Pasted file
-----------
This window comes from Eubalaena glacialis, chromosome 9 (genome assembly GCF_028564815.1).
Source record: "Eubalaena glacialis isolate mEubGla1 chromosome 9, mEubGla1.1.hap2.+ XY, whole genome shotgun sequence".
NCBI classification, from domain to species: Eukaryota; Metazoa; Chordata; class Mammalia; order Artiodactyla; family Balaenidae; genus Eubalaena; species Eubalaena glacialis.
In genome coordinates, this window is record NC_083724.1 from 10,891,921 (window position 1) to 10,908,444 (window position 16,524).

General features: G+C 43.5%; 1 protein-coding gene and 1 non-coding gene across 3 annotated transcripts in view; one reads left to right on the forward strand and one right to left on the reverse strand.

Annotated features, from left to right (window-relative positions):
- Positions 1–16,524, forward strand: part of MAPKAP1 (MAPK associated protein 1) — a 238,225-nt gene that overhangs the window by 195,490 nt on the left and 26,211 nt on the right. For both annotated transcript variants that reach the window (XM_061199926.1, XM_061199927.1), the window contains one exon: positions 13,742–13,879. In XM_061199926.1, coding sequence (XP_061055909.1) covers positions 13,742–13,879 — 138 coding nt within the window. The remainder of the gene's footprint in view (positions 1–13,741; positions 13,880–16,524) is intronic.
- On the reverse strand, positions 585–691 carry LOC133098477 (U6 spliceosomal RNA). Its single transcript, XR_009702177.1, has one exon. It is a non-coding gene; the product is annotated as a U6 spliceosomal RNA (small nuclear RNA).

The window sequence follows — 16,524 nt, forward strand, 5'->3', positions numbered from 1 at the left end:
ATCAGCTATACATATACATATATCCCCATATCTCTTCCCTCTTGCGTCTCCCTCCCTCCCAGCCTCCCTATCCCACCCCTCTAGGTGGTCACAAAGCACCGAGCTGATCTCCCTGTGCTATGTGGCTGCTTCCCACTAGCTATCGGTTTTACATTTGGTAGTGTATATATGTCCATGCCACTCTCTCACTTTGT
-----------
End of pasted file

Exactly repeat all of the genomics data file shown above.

This window comes from Eubalaena glacialis, chromosome 9 (genome assembly GCF_028564815.1).
Source record: "Eubalaena glacialis isolate mEubGla1 chromosome 9, mEubGla1.1.hap2.+ XY, whole genome shotgun sequence".
NCBI classification, from domain to species: Eukaryota; Metazoa; Chordata; class Mammalia; order Artiodactyla; family Balaenidae; genus Eubalaena; species Eubalaena glacialis.
In genome coordinates, this window is record NC_083724.1 from 10,891,921 (window position 1) to 10,908,444 (window position 16,524).

General features: G+C 43.5%; 1 protein-coding gene and 1 non-coding gene across 3 annotated transcripts in view; one reads left to right on the forward strand and one right to left on the reverse strand.

Annotated features, from left to right (window-relative positions):
- Positions 1–16,524, forward strand: part of MAPKAP1 (MAPK associated protein 1) — a 238,225-nt gene that overhangs the window by 195,490 nt on the left and 26,211 nt on the right. For both annotated transcript variants that reach the window (XM_061199926.1, XM_061199927.1), the window contains one exon: positions 13,742–13,879. In XM_061199926.1, coding sequence (XP_061055909.1) covers positions 13,742–13,879 — 138 coding nt within the window. The remainder of the gene's footprint in view (positions 1–13,741; positions 13,880–16,524) is intronic.
- On the reverse strand, positions 585–691 carry LOC133098477 (U6 spliceosomal RNA). Its single transcript, XR_009702177.1, has one exon. It is a non-coding gene; the product is annotated as a U6 spliceosomal RNA (small nuclear RNA).

The window sequence follows — 16,524 nt, forward strand, 5'->3', positions numbered from 1 at the left end:
ATCAGCTATACATATACATATATCCCCATATCTCTTCCCTCTTGCGTCTCCCTCCCTCCCAGCCTCCCTATCCCACCCCTCTAGGTGGTCACAAAGCACCGAGCTGATCTCCCTGTGCTATGTGGCTGCTTCCCACTAGCTATCGGTTTTACATTTGGTAGTGTATATATGTCCATGCCACTCTCTCACTTTGT